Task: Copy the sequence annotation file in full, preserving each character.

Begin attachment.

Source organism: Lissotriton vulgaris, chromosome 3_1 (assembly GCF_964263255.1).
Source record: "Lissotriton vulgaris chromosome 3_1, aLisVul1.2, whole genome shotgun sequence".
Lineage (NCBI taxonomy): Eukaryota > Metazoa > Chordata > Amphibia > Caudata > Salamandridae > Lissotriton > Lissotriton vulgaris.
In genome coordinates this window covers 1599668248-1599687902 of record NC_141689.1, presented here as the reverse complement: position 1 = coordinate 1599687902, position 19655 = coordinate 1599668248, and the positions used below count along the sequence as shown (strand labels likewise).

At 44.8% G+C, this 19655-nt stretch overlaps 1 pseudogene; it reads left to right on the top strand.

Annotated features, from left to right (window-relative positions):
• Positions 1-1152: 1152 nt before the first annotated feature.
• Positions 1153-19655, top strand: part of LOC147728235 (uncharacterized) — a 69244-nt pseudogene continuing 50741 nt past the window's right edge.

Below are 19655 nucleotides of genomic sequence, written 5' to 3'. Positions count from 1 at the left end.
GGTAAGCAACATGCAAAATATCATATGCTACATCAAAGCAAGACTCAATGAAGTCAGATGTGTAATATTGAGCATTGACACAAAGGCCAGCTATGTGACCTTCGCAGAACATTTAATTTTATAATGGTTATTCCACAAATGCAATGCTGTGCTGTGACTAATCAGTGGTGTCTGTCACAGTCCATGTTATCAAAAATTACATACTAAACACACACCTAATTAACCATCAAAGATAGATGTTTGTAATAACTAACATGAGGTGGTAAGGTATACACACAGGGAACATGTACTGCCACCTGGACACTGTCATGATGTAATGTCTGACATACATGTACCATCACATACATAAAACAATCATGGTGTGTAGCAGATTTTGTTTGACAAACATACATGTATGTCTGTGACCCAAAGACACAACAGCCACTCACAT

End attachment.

Source organism: Lissotriton vulgaris, chromosome 3_1 (assembly GCF_964263255.1).
Source record: "Lissotriton vulgaris chromosome 3_1, aLisVul1.2, whole genome shotgun sequence".
Lineage (NCBI taxonomy): Eukaryota > Metazoa > Chordata > Amphibia > Caudata > Salamandridae > Lissotriton > Lissotriton vulgaris.
In genome coordinates this window covers 1599668248-1599687902 of record NC_141689.1, presented here as the reverse complement: position 1 = coordinate 1599687902, position 19655 = coordinate 1599668248, and the positions used below count along the sequence as shown (strand labels likewise).

At 44.8% G+C, this 19655-nt stretch overlaps 1 pseudogene; it reads left to right on the top strand.

Annotated features, from left to right (window-relative positions):
• Positions 1-1152: 1152 nt before the first annotated feature.
• Positions 1153-19655, top strand: part of LOC147728235 (uncharacterized) — a 69244-nt pseudogene continuing 50741 nt past the window's right edge.

Below are 19655 nucleotides of genomic sequence, written 5' to 3'. Positions count from 1 at the left end.
GGTAAGCAACATGCAAAATATCATATGCTACATCAAAGCAAGACTCAATGAAGTCAGATGTGTAATATTGAGCATTGACACAAAGGCCAGCTATGTGACCTTCGCAGAACATTTAATTTTATAATGGTTATTCCACAAATGCAATGCTGTGCTGTGACTAATCAGTGGTGTCTGTCACAGTCCATGTTATCAAAAATTACATACTAAACACACACCTAATTAACCATCAAAGATAGATGTTTGTAATAACTAACATGAGGTGGTAAGGTATACACACAGGGAACATGTACTGCCACCTGGACACTGTCATGATGTAATGTCTGACATACATGTACCATCACATACATAAAACAATCATGGTGTGTAGCAGATTTTGTTTGACAAACATACATGTATGTCTGTGACCCAAAGACACAACAGCCACTCACAT